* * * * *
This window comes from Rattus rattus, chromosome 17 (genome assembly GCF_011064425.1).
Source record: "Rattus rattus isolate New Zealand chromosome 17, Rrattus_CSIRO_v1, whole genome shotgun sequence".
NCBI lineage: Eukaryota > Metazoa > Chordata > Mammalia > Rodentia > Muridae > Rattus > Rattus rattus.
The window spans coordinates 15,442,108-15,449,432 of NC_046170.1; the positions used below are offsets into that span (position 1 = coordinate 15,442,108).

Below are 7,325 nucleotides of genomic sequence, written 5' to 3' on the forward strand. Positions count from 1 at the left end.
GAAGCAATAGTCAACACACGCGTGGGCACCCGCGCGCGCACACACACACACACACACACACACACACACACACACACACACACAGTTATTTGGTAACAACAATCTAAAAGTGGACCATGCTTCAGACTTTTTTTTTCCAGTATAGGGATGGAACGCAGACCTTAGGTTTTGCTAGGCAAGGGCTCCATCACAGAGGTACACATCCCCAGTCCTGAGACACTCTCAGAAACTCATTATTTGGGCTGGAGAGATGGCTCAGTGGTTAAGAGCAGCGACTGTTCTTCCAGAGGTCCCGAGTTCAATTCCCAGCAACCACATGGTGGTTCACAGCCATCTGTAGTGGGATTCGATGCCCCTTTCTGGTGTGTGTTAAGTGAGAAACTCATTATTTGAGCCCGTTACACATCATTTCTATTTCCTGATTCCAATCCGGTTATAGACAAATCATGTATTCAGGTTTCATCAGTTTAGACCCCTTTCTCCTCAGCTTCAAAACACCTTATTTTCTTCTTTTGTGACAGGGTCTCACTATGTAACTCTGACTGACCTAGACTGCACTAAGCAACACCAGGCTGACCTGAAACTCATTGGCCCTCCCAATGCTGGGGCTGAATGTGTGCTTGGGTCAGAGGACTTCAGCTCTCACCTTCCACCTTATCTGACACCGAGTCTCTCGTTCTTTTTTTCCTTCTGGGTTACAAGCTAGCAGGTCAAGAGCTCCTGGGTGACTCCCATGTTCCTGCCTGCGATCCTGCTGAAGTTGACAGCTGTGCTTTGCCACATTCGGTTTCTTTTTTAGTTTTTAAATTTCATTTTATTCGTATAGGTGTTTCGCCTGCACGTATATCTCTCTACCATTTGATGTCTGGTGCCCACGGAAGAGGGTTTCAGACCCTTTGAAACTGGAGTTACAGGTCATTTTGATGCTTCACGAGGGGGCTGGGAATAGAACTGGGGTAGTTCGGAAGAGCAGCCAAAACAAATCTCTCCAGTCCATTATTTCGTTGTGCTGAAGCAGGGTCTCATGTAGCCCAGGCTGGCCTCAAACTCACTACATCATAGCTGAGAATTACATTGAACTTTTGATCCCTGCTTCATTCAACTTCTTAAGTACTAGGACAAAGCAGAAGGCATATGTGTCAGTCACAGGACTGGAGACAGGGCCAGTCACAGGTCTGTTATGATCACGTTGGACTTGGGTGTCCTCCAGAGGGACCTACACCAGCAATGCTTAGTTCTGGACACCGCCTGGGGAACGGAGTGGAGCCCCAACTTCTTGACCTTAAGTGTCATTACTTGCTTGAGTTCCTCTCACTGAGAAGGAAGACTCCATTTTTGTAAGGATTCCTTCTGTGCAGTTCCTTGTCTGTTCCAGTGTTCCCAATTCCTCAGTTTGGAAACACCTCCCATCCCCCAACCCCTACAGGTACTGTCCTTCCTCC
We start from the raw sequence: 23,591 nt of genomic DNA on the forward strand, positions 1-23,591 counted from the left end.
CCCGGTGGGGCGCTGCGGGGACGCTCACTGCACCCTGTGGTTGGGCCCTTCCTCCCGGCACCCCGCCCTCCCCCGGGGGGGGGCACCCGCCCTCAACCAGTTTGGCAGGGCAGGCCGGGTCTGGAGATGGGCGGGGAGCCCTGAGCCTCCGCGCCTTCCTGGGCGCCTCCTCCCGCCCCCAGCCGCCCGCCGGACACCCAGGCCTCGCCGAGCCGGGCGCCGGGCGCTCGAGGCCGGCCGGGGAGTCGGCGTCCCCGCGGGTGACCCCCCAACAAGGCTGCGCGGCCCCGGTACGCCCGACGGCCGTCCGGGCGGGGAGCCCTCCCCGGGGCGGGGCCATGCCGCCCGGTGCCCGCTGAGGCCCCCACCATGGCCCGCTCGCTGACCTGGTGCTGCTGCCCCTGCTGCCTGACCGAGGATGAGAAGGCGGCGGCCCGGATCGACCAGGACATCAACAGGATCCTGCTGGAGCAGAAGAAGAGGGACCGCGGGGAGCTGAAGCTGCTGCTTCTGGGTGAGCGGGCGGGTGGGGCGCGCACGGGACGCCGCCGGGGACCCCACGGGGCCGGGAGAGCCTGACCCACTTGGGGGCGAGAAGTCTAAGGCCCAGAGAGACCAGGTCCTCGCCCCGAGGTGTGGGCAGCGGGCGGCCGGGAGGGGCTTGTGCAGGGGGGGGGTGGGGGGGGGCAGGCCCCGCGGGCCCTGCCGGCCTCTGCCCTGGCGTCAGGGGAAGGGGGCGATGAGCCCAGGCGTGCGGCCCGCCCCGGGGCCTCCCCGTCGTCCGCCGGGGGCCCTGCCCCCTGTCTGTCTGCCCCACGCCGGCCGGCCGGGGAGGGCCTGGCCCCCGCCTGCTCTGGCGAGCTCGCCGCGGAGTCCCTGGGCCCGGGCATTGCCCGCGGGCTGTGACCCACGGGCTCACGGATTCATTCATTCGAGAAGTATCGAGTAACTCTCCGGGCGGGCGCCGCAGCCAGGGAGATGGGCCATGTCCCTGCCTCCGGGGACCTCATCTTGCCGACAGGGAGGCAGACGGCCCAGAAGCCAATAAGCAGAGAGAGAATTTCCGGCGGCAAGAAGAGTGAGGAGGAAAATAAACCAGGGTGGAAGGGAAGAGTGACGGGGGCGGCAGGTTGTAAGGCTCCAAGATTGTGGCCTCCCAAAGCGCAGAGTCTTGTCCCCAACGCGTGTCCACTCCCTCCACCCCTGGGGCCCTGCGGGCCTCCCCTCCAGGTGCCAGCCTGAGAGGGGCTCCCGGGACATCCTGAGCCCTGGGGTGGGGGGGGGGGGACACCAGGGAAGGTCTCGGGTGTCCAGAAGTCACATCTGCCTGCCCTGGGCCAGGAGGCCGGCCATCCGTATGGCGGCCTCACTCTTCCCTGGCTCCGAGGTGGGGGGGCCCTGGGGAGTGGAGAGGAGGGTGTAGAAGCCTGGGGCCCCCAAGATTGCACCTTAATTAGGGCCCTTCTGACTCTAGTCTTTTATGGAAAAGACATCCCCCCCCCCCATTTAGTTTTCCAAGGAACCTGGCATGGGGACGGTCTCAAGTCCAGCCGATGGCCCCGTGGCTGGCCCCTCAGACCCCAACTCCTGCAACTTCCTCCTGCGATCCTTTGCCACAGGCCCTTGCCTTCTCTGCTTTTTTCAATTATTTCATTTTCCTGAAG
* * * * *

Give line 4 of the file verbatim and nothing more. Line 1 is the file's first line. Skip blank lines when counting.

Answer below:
The window spans coordinates 15,442,108-15,449,432 of NC_046170.1; the positions used below are offsets into that span (position 1 = coordinate 15,442,108).